She did not know, as she lay like a pale broken lily, that years ago her father, in the reckless heyday of youth, had wilfully deceived his father, and married against his wish and commands; she did not know how that unhappy marriage had ended in pride, passion, and sullen, jealous temper--while those who should have foreborne went each their own road--the proud, irritated husband abroad, away from every tie of home and duty, the jealous, angry wife secluding herself in the bitterness of her heart--both neglecting the children intrusted to them. She knew how one of those children had gone wrong; she knew the deceit, the misery, the sorrow that wrong had entailed. She was the chief victim, yet the sin had not been hers.
There were no fierce, rebellious feelings in her gentle heart, no angry warring with the mighty Hand that sends crosses and blessings alike. The flower bent by the wind was not more pliant. Where her sorrow and love had cast her she lay, silently enduring her suffering, while Lionel traveled without intermission, wishing only to find himself far away from the young girl he declared he had ceased to love yet could not forget.
Thursday evening, and the hand of the ormolu clock pointed to a quarter to ten. Lord Earle sat reading, Lady Helena had left Lillian asleep, and had taken up a book near him. Lord Airlie had been sketching for Beatrice a plan of a new wing at Lynnton. Looking up suddenly she saw the time. At ten Hugh Fernely would be at the shrubbery gate. She had not a moment to lose. Saying she was feeling tired, she rose and went to bid Lord Earle goodnight.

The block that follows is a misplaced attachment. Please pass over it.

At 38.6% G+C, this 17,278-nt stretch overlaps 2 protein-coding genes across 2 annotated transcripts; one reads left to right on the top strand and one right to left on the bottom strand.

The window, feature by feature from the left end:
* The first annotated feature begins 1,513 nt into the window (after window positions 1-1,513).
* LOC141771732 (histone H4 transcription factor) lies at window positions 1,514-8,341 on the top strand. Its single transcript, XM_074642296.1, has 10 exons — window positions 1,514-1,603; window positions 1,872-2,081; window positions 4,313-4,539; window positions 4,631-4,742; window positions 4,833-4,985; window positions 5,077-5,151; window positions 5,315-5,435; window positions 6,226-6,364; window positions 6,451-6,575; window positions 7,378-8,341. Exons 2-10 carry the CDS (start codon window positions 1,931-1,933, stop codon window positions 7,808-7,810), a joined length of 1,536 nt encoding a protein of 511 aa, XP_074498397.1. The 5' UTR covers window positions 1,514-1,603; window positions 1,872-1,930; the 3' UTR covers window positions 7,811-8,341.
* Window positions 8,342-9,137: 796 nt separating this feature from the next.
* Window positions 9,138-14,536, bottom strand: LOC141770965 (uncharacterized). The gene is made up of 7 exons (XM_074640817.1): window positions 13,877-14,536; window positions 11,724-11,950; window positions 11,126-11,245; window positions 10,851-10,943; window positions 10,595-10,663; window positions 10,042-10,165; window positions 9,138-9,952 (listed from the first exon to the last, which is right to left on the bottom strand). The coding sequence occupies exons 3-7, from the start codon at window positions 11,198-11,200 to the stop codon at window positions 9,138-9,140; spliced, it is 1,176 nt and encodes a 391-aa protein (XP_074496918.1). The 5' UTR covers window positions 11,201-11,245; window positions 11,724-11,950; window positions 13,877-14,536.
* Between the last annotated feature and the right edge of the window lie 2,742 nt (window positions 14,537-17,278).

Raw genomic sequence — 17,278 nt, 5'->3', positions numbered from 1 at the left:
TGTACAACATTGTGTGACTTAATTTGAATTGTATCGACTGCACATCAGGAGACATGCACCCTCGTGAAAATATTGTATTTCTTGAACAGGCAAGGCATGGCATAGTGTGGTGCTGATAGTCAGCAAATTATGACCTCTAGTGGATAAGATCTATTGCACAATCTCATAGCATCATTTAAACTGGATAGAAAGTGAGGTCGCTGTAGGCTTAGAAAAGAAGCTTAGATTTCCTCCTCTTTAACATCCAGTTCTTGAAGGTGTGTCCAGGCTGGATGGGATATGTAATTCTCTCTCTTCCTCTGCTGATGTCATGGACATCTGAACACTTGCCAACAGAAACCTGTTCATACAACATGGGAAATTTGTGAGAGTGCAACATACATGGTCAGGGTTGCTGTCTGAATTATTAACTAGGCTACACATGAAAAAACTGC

He remembered afterward how he had raised the beautiful face in his hands and gazed at it in loving admiration, whispering something the while about "Lady Airlie of Lynnton." He remembered how she, so little given to caressing, had laid her hand upon his shoulder, clasping her arms around his neck, kissing his face, and calling him, "her own dear papa." He remembered the soft, wistful light in her beautiful eyes, the sweet voice that lingered in his ears. Yet no warning came to him, nothing told him the fair child he loved so dearly stood in the shadow of deadly peril.
If he had known, how those strong arms would have been raised to shield her--how the stout, brave heart would have sheltered her! As it was, she left him with jesting words on his lips, and he did not even gaze after her as she quitted the room. If he had only known where and how he should see that face again!
Beatrice went up to Lady Helena, who smiled without raising her eyes from her book. Beatrice bent down and touched the kind, stately face with her lips.
"Good night, grandmamma," she said. "How studious you are!"
"Good night--bless you, my child," returned Lady Helena; and the fair face turned from her with a smile.